How to successfully ditch the old fileshares for good

Migrations may take a little forethought, but there's no need to be overwhelmed

You don’t really still have a fileshare do you?

Just kidding, almost every company is still working with, and plan to continue with at least some assets living on a file share. The P Drive for example, or whatever you call it in your organisation can be a mindfield of information. Files of all kinds dating back to the day that either the company started or you got your first server.

Let’s assume you are reading this because you already know all the issues with fileshares. Hard to manage permissions. Horrible and confusing self managed structure. Very little auditing and control. Not to mention you have to connect to the office network somehow to be able to access it when you are working remotely or on the road trying to get a connection from your table or phone. What a nightmare.

But there is a straightforward way to successfully ditch the old fileshares for good.

First things first

Lets talk about what you can leave behind, we’ll call this archiving. Ask yourself (and your team):

  • When was the last time someone viewed or modified this?

  • Is it still of value to the organisation?

  • Is it still relevant?

Another common (and frustrating) quandary is data that no one knows what it is or who owns it. How you do decide what this is you ask? Easy, make the file share read only! Not yet, we need to do a few things first:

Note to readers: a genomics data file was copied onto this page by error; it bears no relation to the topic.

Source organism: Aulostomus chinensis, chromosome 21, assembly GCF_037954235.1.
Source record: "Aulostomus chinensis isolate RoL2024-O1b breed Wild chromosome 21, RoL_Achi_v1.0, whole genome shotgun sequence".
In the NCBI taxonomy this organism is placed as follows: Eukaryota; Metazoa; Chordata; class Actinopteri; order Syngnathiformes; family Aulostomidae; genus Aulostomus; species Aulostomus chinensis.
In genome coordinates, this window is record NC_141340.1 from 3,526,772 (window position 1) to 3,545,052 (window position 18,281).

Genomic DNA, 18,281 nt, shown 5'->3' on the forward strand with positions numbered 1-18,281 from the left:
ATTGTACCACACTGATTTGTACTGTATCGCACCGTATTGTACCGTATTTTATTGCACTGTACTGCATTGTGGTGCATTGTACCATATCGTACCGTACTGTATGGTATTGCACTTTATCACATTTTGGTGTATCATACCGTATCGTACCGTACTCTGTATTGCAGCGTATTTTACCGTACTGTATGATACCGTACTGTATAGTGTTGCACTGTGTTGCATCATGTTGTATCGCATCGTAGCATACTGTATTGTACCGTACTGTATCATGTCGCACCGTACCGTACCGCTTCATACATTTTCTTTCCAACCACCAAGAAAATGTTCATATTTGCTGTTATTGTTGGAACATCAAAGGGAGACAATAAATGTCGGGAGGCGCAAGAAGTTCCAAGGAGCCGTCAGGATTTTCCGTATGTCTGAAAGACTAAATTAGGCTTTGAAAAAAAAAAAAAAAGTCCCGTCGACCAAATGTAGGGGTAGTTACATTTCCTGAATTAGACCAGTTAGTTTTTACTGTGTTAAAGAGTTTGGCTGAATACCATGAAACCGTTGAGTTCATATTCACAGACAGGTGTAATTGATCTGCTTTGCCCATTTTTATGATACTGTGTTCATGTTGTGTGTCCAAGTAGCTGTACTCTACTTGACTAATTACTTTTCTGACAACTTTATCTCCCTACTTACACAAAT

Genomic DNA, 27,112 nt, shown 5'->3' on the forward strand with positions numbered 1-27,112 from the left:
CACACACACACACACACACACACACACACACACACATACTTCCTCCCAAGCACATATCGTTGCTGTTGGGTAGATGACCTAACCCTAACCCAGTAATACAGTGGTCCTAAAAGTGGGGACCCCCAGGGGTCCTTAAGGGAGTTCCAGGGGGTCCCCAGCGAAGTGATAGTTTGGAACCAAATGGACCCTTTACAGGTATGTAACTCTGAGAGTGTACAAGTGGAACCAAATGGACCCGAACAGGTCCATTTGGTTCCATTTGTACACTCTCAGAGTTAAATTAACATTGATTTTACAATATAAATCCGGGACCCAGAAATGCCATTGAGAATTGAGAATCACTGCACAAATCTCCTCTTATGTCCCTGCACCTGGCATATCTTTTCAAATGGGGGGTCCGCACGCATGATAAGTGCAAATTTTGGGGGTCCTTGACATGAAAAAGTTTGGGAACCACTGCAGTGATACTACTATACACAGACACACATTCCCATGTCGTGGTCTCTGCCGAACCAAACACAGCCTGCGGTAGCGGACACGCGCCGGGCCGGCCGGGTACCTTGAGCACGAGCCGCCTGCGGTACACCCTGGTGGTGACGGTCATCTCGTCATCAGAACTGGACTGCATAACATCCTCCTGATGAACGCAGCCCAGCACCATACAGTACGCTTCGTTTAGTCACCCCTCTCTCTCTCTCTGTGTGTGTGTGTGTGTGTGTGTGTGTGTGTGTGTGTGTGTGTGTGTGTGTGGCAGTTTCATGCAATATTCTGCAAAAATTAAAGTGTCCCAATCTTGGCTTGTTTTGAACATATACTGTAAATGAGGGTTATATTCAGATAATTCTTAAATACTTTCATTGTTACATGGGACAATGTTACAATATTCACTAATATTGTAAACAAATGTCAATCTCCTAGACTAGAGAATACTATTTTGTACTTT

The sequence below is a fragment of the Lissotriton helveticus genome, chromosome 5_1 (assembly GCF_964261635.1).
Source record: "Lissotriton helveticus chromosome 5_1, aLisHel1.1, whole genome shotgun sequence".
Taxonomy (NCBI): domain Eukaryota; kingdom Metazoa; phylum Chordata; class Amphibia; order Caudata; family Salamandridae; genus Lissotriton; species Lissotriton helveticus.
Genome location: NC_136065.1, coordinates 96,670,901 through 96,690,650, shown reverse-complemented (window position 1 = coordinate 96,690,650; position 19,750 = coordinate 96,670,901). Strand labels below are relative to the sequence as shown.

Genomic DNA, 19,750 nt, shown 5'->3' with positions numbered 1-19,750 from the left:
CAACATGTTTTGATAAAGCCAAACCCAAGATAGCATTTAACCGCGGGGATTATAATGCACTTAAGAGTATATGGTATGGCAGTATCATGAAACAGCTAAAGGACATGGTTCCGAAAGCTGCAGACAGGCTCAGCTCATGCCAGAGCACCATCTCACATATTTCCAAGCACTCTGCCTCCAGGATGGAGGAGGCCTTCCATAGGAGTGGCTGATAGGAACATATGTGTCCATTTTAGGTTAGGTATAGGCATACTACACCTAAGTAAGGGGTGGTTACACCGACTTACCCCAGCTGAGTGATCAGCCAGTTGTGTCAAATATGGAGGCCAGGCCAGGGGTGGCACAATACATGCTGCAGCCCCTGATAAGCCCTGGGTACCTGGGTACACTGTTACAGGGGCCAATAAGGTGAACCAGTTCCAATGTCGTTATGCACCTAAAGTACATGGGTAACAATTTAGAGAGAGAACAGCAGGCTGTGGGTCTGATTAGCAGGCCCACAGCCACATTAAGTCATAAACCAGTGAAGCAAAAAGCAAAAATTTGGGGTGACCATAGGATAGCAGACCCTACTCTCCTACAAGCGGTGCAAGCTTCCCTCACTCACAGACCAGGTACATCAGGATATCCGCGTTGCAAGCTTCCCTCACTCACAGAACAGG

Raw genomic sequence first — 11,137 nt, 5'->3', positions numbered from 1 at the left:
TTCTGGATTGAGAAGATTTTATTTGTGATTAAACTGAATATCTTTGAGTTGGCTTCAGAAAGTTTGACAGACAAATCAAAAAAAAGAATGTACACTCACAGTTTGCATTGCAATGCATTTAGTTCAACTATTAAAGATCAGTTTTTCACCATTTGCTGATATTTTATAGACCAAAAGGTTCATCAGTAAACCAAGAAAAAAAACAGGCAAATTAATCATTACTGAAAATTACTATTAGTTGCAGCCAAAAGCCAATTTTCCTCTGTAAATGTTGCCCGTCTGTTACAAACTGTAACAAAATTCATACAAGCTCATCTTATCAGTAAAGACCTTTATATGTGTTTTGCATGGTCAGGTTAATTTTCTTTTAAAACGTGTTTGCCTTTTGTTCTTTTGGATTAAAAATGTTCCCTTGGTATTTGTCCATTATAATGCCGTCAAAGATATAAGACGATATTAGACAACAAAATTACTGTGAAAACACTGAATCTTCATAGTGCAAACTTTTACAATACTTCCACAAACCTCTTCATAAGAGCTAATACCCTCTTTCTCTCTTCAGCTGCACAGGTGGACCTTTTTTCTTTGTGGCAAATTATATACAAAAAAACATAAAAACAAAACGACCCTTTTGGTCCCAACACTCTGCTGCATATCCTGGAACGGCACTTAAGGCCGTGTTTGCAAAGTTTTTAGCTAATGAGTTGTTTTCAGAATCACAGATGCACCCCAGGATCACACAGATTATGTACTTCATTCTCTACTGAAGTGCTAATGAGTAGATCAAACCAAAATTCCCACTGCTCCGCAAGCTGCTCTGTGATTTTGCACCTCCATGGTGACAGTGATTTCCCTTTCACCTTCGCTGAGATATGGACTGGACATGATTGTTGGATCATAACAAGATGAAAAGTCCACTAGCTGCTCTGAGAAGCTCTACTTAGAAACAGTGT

1. Draw a line in the sand. Decide on a date from which point, all data will be migrated. For example, a good starting point would be to say everything that has been opened in the last 2 years will be migrated.

  2. Focus on the big wins. Your may have files that need to be managed individually, not as part of a bulk migration. Assets like large Photoshop files, CAD files, or videos need more planning, so leave them out for now.

  3. Where is it going to go? Since there are more cloud based file storage systems than we could ever write about, we will cover the mains one for now; Google Drive, Dropbox, Box, SharePoint / Teams, OneDrive.

There's no point in content if your people can't find it easily

A big challenge with the fileshare is the unstructured nature of all the content. You have some top level folders like HR, Finance, Engineering, Marketing etc. But under that it might look like the Wild West. Anyone with access can create a folder, and a sub-folder and another sub-folder called Jim. What is Jim? Is that a project? A product? I thought all personal stuff lived in My Documents, why is there a folder here, and…. WHO IS JIM?

Google Drive, Dropbox and Box make it easy to present content, but still don’t discourage these problems. SharePoint and Teams allow more structure and classification of content, giving meaningful context on why is this content is important.

Microsoft SharePoint and Teams allow you to group common content together, classify it, and delegate ownership to the appropriate business area. There’s no need to rely on IT to make permission or structure changes. You can tag all finance content with information so people know what it is beyond the file name. It could be tagged with a file ‘name’, ‘owner’, ‘department’, ‘annual report’ and ‘2020’. This makes searching and filtering simple, and you’ll only gain access to data you’re entitled to.

What next?

That’s it! You now have moved the last two years of fileshare content online, people can access it from any device in any location as long as they have internet access.

No, really! No more connecting to the office network, trawling through years of data to find the file you need. Now you are ready to make the old file share read only, in case someone does need something older than two years. They can then save the file to the preferred location. After a year or so, and once you have catered for any larger files we excluded from the bulk migration, you will be confident that whatever is left is no longer needed.

Happy file sharing. You can contact us to help you plan your next move, obligation free.